Confronting Systemic Racism and Bias in Maternal Care: A Black Woman’s Experience and Call for Change – Glamazon Diaries

Confronting Systemic Racism and Bias in Maternal Care: A Black Woman’s Experience and Call for Change – Glamazon Diaries


As a pregnant Black woman, I am acutely aware of the systemic racism and bias that exists within the healthcare system. It is a reality that I have had to confront throughout my pregnancy, from the moment I found out I was expecting to the present day. While I have been fortunate enough to have a relatively healthy pregnancy, it has not been without its challenges.

One of the biggest challenges I have faced is finding adequate care and treatment from my obstetrician. Unfortunately, my experience has been far from ideal. I have had to deal with inadequate care, poor communication, and a general lack of concern for my well-being. It has been frustrating and disheartening, to say the least.

At 23 weeks pregnant, I made the difficult decision to fire my doctors and seek care elsewhere. It was not a decision I made lightly, but I felt that it was necessary for the health and well-being of myself and my baby. As women, we are often taught to be polite and not make waves. We are expected to accept subpar treatment and care without complaint. But when it comes to our health and the health of our unborn children, we cannot afford to remain silent.

The reality is that the healthcare system in this country is failing women, particularly women of color. The maternal mortality rates in the United States are shockingly high, and the disparities between white women and women of color are staggering. According to recent articles by the New York Times, Black women are three to four times more likely than white women to die from pregnancy-related causes, and Indigenous women are also at a higher risk.

This disparity is a result of systemic racism within the healthcare system, which leads to inadequate care and treatment for women of color during pregnancy and childbirth. It is a problem that has been acknowledged for years, but little has been done to address it.

As women, we need to use our voices and speak up when we are not receiving the care we need and deserve. We need to be willing to take up space, to be seen and heard. We need to demand better care and treatment, not just for ourselves but for all women.

It can be challenging to speak up, especially when we are pregnant and vulnerable. But we need to remember that our lives and the lives of our unborn children are at stake. We cannot afford to remain silent. We need to be willing to ruffle feathers and make waves if that is what it takes to get the care we need.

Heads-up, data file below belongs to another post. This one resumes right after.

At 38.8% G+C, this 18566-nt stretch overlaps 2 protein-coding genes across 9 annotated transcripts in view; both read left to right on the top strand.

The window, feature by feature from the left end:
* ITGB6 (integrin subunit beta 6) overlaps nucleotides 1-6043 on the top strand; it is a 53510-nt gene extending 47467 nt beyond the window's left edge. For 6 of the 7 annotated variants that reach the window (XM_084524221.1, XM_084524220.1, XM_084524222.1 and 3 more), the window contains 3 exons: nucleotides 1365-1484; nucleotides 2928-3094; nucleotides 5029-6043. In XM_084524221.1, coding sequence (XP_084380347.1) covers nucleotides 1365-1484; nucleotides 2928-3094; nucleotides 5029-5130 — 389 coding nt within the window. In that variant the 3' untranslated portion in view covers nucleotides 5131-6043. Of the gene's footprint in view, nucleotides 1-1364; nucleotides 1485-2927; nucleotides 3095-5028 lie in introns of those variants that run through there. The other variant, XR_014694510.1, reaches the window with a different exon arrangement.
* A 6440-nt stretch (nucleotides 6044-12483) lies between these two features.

Pregnant Black woman dressed in a long sleeve cream sweater dress standing in front of a new york city subway station

For me, speaking up required getting the strength and time to call different department heads, finding the head of public relations at the affiliated hospital, as well as the department chief, and going through the channels to get my voice heard. It was not easy, but it was necessary. I refused to accept mediocre care, and I was willing to do whatever it took to get the care I needed.

But speaking up is just one part of the equation. We also need to demand change within the healthcare system. We need to hold healthcare providers accountable for the care they provide. We need to push for policies and practices that address the systemic racism and bias that exists within the healthcare system. And we need to demand equal protections for all races.

The healthcare system in the United States is failing women, particularly women of color. It is up to all of us to push for change and demand better care for all women. We cannot afford to remain silent. We need to use our voices and speak up, and we need to demand change.

It is also important for white women to recognize their privilege and check in on their BIPOC friends who may be struggling. While pregnancy and childbirth may have been a smooth sailing experience for some, it is not the reality for many women of color.  By checking in on our friends and listening to their experiences, we can help to create a more supportive and inclusive environment for all women.

In addition to speaking up and demanding change, there are steps we can take to protect ourselves and our families. One of the most important things we can do is to educate ourselves about our rights and the care we are entitled to receive. We can also seek out healthcare providers who are committed to providing equitable and compassionate care.

It is also important to have a support system in place. Pregnancy and childbirth can be challenging, and having a network of supportive friends and family can make all the difference. We can also seek out support groups and resources that are specifically designed for women of color.

Ultimately, the key to improving maternal care in this country is to address the systemic racism and bias that exists within the healthcare system. We need to demand change at all levels, from individual providers to policymakers and lawmakers. We need to hold healthcare providers accountable for the care they provide, and we need to work together to create a more equitable and inclusive healthcare system.

As a pregnant Black woman, I have had to confront the systemic racism and bias that exists within the healthcare system. It is a reality that I have experienced firsthand, and it is a problem that affects women of color across the country. But by speaking up, demanding change, and taking steps to protect ourselves and our families, we can work towards a better future. We can create a healthcare system that is equitable, compassionate, and supportive for all women, regardless of race or ethnicity.

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